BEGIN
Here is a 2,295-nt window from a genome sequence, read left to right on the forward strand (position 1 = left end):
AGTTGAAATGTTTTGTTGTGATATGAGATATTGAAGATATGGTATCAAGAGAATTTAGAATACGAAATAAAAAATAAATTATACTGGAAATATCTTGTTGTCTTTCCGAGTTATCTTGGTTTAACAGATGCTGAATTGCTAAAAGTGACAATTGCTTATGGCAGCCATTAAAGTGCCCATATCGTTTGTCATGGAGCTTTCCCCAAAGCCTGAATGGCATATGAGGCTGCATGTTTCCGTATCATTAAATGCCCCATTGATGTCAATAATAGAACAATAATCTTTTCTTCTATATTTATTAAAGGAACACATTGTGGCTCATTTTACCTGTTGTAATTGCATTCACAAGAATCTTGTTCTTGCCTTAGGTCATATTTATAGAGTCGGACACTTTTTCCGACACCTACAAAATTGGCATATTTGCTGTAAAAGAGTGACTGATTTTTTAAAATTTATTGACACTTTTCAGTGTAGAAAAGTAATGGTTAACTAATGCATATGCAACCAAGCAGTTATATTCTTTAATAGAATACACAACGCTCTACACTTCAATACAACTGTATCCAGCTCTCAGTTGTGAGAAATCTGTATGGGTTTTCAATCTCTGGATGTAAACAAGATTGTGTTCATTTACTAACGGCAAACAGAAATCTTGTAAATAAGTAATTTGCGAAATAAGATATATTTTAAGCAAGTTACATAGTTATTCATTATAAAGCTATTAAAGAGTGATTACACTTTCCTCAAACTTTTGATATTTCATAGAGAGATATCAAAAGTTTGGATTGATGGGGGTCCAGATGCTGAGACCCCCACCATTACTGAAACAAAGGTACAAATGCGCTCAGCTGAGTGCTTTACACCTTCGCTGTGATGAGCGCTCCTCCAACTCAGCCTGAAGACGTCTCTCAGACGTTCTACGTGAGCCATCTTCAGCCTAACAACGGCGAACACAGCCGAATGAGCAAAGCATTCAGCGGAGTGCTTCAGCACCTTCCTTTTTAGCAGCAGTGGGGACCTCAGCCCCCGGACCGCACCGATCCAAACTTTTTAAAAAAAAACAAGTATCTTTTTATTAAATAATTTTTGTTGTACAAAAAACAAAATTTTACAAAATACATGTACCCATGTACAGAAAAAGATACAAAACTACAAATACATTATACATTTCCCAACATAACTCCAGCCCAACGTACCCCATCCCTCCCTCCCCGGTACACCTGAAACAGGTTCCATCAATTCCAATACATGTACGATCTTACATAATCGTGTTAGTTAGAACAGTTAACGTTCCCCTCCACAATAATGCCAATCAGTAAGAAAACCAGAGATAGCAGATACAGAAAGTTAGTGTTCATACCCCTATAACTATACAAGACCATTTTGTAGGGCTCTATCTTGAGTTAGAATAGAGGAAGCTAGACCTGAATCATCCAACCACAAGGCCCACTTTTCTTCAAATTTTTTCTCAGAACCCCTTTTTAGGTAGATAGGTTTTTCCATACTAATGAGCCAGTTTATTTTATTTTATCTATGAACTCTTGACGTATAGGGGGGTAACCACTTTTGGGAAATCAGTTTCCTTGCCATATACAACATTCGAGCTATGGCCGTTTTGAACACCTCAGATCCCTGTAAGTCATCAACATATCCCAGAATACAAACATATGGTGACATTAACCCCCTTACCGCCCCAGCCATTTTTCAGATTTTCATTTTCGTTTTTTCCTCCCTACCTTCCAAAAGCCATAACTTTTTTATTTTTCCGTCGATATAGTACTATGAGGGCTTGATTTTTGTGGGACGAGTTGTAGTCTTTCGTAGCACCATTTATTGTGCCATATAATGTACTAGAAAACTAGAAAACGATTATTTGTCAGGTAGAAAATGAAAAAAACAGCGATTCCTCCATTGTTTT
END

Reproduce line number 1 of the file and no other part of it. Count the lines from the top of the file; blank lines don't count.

Here is a 2,295-nt window from a genome sequence, read left to right on the forward strand (position 1 = left end):